If that definition firms up, it will cut right through me.  My secondary Craft practice does fit that definition, but my primary doesn’t, and my retro-paganism (both Celtic and Hellenistic) doesn’t, nor my Hermeticism, or my devotion to the Yoruba trickster Esu…

    • http://ianphanes.livejournal.com/ Ian Phanes

      Now, has anyone got a good plan of action to de-Wiccanize the word Pagan on a mass scale?

      Yep.  It starts by narrowing the word “Wicca” to meaning something along the lines of “an initiatory mystery cult with hetero-erotic duotheism as its central mystery.”  If we actively encourage practitioners of Modern Pagan Witchcraft to identify as where they fall within the Craft, rather than lumping everything together as “Wiccan”, they will come to realize how diverse they really are.  After that, recognizing the diversity in modern paganism becomes easier. 

      In case anyone is uncertain, I am completely serious about this.  We *need* to emphasize our diversity, while celebrating our interconnections.  As just one example, my primary Craft practice doesn’t “celebrate 8 sabbats and 13 esbats”.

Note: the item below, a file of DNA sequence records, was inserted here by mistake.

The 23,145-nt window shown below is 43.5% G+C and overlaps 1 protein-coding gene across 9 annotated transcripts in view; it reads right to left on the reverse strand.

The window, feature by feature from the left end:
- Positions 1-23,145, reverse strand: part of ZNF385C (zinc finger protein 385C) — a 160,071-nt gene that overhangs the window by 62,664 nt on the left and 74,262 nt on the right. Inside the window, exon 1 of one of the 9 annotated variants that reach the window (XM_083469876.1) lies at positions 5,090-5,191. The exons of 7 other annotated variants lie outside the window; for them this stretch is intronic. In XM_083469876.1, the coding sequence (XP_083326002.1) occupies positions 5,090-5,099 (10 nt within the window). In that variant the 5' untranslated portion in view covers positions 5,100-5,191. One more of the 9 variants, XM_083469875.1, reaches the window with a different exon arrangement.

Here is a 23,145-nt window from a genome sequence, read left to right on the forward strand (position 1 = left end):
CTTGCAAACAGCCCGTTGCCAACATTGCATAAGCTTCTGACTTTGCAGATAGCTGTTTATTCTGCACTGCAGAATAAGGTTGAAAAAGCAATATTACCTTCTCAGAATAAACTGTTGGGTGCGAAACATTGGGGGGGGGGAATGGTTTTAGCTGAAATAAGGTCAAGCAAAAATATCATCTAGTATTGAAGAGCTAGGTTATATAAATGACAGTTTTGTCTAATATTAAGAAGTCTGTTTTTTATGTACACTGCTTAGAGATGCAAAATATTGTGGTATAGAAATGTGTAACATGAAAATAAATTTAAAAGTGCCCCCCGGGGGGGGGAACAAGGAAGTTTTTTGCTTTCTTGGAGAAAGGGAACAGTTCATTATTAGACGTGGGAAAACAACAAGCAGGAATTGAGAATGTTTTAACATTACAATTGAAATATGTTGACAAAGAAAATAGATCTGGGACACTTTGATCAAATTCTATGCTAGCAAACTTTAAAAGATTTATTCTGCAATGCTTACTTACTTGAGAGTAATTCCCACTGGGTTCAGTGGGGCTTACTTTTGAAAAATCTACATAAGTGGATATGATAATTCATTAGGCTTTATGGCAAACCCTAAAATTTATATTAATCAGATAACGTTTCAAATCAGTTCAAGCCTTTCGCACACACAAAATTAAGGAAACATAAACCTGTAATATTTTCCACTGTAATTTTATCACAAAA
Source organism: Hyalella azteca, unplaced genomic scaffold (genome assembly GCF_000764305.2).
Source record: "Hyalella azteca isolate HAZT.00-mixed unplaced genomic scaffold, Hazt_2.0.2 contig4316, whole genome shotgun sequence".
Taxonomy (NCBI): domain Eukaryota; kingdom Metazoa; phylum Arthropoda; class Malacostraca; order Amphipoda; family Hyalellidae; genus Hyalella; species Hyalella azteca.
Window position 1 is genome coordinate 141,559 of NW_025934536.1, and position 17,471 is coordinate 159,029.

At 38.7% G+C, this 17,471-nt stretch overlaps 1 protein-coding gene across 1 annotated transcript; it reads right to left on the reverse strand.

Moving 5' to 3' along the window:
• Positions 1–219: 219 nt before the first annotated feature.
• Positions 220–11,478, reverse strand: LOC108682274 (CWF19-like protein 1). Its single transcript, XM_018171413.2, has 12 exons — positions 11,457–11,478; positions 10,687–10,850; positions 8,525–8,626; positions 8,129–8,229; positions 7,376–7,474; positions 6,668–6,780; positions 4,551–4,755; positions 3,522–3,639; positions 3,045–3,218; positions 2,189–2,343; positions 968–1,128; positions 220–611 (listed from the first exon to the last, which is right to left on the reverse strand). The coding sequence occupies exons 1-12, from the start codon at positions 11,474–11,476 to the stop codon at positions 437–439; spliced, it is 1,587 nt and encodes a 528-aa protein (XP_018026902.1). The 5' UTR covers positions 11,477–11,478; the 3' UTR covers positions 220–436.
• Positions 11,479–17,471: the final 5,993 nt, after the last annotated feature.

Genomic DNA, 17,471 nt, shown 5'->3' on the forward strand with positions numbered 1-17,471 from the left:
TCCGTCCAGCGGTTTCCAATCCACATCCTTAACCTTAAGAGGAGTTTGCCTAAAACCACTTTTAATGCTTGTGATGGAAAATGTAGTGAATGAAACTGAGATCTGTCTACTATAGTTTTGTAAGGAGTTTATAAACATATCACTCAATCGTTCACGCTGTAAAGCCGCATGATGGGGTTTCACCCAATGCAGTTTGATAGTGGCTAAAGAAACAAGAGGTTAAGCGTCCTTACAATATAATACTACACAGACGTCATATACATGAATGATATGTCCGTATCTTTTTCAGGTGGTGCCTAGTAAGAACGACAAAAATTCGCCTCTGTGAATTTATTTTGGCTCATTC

• http://PaganCenteredPodcast.com Dave of Pagan Centered Podcast

        I don’t think that’s a narrow definition of Wicca.  Pondering on it a bit, it still remains inclusive of polytheists, non-theistic Wiccans (a very small crowd, admittedly), homosexuality in the context of Wiccan practice.  With exception of the word “initiatory” – that’s the best working definition of Wicca I’ve heard in a while.  

        A lot of my issue with that word though has to do with:
        - I don’t see self-initiation in Wicca as being a valid initiation, to me that’s merely dedication.
        - I refuse to diminish the sacred nature of initiation just to be permitted to identify as practicing a specific religion. 

        Overall though, I very much like the idea of emphasizing the diversity within Wicca as a means of getting this done :) - Dave of PCP

  • Anonymous

    When I talk to people with a clue, I tell them I am Heathen or Asatru.  If I get a blank look I have a choice of either following with “Norse Paganism”, “the pagan faith of Northern Europe”, or the ever popular “Viking religion”.